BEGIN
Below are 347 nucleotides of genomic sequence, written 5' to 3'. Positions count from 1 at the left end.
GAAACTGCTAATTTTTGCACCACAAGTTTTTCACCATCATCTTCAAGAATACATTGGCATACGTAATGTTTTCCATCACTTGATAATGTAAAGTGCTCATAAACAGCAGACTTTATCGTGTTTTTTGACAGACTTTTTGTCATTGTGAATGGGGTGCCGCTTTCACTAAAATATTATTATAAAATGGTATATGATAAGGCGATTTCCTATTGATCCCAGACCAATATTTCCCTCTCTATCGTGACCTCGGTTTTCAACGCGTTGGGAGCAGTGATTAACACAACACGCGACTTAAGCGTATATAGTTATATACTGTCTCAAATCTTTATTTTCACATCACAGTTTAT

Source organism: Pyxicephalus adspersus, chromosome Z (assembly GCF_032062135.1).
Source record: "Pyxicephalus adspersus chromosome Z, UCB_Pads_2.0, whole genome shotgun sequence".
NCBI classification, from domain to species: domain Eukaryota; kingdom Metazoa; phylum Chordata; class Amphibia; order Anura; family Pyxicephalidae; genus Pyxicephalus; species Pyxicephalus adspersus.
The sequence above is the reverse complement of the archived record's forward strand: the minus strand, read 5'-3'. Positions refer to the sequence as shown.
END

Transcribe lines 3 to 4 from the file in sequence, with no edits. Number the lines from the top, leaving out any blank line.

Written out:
Source organism: Pyxicephalus adspersus, chromosome Z (assembly GCF_032062135.1).
Source record: "Pyxicephalus adspersus chromosome Z, UCB_Pads_2.0, whole genome shotgun sequence".